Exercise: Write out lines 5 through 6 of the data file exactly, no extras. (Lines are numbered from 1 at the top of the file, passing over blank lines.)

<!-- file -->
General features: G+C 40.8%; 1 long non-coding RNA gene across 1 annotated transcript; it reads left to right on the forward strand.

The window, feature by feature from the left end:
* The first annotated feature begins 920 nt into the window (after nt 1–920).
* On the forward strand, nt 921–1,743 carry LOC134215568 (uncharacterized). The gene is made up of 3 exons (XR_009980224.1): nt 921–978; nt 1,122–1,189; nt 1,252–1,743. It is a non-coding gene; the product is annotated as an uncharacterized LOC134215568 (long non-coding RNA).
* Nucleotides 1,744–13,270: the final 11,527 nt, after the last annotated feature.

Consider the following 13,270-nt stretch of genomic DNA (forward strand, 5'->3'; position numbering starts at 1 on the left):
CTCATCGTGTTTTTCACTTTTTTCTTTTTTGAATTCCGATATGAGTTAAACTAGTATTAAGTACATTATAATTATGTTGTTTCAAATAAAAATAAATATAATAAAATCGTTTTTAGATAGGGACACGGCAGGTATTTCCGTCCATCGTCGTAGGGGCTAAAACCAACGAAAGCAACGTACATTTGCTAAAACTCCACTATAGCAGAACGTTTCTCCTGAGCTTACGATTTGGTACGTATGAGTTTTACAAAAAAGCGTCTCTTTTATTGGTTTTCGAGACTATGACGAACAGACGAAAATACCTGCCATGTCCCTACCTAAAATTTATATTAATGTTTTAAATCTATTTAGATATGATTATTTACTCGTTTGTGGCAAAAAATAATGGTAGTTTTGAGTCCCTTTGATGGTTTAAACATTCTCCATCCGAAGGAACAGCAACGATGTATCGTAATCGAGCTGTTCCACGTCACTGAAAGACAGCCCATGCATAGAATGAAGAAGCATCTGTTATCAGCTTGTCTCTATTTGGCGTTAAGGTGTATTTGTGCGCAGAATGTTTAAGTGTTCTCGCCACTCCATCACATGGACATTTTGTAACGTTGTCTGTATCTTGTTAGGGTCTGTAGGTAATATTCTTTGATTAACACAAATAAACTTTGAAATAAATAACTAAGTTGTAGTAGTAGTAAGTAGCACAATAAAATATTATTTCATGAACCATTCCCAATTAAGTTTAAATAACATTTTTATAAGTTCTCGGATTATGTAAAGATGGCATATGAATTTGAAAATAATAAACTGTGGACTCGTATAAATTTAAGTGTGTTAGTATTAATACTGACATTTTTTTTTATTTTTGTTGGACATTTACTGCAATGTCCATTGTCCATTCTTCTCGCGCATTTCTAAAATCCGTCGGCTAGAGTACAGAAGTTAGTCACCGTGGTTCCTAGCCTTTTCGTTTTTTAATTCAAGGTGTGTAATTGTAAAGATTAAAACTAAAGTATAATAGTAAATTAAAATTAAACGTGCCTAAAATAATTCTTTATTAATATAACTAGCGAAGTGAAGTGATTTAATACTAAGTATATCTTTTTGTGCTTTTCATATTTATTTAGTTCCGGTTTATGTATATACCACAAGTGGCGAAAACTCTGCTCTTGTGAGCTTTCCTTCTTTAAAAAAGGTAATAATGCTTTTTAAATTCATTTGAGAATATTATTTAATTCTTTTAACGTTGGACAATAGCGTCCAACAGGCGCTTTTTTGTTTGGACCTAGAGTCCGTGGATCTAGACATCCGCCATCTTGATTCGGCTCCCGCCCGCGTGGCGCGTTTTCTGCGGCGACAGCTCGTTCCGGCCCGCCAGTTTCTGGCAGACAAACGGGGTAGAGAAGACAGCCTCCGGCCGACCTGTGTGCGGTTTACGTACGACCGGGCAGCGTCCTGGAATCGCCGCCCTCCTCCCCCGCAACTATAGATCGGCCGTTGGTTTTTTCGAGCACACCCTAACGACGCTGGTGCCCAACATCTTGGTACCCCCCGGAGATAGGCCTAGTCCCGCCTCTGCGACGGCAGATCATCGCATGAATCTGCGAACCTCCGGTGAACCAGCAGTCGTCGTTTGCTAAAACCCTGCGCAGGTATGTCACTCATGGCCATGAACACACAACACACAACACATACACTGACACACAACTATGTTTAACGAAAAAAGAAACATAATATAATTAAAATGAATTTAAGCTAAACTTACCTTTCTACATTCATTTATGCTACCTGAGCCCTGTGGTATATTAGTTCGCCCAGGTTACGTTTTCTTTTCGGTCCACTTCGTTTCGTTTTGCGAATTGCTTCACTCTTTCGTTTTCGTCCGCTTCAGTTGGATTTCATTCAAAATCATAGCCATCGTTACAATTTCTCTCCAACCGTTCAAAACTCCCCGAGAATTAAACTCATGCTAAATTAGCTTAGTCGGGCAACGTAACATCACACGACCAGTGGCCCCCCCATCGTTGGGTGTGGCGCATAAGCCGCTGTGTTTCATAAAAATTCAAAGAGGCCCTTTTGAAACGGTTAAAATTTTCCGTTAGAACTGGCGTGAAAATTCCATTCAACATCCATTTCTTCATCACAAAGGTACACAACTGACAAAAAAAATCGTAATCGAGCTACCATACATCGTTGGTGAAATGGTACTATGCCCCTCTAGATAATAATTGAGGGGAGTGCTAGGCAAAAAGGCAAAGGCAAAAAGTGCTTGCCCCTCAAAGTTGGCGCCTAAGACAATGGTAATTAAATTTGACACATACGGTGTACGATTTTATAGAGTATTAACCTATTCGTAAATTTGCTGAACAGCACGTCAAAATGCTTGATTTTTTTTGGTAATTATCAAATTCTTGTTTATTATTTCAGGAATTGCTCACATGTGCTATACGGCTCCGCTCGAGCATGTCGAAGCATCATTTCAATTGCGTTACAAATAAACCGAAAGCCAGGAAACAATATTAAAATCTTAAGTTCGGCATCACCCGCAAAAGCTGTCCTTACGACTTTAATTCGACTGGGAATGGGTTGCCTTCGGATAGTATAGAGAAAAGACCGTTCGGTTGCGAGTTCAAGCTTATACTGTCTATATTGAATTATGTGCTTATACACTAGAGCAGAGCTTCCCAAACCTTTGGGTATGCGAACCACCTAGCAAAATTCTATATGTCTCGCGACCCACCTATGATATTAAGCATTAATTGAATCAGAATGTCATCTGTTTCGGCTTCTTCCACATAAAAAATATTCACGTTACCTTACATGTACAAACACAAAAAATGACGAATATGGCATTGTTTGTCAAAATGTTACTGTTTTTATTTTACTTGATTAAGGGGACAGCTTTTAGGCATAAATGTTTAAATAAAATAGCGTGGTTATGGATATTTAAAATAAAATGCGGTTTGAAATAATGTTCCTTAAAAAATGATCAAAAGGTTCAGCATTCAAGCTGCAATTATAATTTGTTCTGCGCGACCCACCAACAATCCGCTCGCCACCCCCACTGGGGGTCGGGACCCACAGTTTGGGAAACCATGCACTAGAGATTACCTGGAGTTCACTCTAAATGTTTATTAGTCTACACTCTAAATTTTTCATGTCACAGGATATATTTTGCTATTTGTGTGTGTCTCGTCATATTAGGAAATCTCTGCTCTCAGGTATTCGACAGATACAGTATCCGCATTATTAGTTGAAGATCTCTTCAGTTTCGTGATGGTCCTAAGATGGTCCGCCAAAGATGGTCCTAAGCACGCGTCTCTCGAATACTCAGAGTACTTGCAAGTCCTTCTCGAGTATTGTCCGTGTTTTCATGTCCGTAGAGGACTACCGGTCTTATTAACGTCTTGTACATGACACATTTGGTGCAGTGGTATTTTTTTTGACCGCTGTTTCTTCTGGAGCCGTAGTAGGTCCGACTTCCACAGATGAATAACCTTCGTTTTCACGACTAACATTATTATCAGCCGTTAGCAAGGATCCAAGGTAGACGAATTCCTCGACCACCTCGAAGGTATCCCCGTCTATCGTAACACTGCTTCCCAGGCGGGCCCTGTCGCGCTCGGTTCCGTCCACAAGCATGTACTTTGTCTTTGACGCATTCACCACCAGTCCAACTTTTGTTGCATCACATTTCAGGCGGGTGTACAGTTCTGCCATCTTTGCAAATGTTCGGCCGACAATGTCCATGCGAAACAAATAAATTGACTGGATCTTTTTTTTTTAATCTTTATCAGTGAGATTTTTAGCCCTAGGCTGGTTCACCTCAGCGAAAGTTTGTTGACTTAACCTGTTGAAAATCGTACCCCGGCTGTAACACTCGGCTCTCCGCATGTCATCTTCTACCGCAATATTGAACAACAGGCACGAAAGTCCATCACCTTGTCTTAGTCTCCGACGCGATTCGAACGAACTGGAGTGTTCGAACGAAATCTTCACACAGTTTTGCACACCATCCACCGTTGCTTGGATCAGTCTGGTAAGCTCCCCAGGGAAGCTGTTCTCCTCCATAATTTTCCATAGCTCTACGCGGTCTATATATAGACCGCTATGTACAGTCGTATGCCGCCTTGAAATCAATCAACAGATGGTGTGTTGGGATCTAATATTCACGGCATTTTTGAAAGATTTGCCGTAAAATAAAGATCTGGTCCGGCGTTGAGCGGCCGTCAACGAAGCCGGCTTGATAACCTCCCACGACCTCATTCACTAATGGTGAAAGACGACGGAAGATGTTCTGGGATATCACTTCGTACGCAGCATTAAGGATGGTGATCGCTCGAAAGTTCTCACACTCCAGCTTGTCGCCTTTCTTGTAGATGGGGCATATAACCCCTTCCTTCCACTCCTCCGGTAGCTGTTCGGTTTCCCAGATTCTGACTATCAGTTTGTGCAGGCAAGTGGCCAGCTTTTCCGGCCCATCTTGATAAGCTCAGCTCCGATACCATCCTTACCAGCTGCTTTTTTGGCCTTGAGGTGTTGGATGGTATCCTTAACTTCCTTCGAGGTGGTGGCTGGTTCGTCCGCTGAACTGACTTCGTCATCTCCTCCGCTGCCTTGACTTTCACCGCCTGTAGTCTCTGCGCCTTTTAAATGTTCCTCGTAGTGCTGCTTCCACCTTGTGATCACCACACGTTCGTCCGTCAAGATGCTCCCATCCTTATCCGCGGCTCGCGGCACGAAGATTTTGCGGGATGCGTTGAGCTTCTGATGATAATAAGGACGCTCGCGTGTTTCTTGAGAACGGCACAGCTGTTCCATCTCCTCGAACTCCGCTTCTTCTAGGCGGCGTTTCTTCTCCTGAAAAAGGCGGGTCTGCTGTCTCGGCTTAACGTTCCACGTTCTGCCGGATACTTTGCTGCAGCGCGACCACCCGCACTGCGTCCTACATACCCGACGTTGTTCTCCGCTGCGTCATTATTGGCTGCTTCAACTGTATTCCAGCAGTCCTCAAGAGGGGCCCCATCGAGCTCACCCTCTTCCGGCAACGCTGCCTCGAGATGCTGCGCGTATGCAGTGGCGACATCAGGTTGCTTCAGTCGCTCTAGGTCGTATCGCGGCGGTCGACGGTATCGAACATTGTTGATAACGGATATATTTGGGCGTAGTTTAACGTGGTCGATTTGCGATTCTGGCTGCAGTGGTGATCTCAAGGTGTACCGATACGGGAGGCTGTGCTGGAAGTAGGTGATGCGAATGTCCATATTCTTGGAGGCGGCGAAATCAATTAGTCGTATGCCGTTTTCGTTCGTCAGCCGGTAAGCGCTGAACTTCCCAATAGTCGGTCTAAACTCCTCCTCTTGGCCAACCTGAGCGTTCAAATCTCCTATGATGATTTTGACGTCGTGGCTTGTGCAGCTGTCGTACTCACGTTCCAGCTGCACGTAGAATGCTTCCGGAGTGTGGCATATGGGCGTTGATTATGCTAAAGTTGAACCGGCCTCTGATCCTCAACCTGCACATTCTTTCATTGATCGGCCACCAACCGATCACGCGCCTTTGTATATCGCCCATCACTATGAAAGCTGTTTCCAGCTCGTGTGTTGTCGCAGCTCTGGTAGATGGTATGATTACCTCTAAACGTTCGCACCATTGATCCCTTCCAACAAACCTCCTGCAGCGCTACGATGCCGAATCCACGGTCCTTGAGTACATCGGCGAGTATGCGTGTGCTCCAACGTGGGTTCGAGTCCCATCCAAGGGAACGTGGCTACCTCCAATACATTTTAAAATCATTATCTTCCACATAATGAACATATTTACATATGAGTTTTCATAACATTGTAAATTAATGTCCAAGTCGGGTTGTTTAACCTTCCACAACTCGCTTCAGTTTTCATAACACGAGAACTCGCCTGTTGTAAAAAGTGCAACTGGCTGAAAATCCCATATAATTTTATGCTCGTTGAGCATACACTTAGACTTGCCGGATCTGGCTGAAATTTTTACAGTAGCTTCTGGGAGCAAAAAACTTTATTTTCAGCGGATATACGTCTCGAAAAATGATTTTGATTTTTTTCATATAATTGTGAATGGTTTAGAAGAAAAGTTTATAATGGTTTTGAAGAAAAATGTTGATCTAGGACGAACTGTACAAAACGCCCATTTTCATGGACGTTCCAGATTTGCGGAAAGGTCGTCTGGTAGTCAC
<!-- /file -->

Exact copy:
* Nucleotides 1,744–13,270: the final 11,527 nt, after the last annotated feature.

Consider the following 13,270-nt stretch of genomic DNA (forward strand, 5'->3'; position numbering starts at 1 on the left):